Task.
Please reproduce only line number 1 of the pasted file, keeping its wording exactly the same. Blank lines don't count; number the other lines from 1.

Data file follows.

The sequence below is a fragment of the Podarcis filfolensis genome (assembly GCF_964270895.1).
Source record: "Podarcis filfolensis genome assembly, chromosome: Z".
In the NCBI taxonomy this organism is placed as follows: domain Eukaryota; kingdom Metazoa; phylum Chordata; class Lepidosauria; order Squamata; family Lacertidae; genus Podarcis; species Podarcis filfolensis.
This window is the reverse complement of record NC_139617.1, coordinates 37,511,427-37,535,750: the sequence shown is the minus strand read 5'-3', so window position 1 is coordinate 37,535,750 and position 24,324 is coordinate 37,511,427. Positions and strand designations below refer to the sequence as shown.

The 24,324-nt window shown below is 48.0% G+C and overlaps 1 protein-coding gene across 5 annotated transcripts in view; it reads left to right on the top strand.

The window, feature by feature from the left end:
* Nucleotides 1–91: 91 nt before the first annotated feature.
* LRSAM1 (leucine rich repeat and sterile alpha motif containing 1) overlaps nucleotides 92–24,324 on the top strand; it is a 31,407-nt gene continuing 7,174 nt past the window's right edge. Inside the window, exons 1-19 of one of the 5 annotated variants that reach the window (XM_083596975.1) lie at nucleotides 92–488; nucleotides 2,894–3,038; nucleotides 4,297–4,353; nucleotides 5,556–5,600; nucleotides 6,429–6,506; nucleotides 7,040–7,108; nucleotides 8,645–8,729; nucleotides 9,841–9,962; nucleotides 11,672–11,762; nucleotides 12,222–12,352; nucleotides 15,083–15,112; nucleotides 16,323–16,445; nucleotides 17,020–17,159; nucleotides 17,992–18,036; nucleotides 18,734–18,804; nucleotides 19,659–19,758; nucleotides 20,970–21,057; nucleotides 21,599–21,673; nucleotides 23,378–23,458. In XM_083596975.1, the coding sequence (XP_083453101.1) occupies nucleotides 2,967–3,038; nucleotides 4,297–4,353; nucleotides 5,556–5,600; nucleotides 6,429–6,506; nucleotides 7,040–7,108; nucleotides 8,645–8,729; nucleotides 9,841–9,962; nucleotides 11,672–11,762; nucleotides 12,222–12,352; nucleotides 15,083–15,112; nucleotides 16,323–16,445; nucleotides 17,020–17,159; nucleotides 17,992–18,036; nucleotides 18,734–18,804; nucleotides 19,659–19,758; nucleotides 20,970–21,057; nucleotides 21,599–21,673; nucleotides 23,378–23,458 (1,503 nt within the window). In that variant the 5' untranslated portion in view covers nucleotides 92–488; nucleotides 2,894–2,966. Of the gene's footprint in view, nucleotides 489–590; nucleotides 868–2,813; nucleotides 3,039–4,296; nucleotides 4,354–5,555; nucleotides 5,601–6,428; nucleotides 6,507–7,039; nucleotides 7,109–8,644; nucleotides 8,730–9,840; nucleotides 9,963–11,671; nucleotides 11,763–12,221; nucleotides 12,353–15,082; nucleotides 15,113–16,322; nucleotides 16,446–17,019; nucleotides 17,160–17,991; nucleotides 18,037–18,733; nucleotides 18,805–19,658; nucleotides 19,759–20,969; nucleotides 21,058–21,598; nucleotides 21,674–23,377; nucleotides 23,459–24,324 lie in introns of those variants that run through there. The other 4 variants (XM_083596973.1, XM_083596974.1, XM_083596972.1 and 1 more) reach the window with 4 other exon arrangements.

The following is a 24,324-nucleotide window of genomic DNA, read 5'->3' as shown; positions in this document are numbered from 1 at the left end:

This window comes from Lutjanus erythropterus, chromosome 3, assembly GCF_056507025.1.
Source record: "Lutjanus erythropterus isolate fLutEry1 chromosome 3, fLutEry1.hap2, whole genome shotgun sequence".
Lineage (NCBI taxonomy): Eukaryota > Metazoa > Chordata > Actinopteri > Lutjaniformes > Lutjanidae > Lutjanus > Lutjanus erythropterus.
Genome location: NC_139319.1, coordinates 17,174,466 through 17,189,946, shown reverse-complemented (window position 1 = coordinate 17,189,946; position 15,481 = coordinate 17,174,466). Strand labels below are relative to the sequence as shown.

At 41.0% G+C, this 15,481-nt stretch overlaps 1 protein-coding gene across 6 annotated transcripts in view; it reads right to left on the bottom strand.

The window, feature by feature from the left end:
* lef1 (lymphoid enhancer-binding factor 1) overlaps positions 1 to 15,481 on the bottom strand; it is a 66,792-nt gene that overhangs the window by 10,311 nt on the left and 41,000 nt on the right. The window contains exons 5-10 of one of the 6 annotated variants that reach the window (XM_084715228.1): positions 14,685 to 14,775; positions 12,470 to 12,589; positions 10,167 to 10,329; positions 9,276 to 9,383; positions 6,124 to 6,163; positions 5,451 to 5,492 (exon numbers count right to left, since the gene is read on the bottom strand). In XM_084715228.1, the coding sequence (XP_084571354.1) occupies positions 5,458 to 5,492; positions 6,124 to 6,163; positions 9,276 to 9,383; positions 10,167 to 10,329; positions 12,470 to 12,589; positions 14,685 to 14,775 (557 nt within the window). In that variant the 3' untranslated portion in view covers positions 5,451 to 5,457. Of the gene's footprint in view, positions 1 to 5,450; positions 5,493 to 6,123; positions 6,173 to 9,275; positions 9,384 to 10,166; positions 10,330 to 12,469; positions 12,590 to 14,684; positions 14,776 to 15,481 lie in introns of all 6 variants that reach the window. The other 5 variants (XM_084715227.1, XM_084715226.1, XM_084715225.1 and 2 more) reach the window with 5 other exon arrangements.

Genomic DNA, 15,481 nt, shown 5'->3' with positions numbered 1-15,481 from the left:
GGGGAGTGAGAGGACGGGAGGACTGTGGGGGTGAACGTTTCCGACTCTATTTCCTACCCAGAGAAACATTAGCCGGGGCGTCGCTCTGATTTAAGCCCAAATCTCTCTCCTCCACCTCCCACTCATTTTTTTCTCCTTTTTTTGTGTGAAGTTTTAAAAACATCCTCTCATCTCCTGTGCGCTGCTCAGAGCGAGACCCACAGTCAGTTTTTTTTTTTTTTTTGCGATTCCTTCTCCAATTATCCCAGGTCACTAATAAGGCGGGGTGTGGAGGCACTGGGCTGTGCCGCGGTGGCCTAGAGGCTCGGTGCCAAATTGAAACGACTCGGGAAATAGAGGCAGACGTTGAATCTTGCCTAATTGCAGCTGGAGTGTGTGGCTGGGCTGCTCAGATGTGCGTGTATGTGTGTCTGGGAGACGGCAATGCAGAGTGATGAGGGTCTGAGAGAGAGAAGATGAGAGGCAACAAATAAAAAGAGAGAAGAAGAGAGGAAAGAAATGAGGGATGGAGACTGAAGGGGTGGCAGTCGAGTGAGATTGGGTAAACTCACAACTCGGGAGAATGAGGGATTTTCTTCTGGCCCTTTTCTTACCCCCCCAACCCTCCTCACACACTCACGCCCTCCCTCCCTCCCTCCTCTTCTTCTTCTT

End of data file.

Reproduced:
The sequence below is a fragment of the Podarcis filfolensis genome (assembly GCF_964270895.1).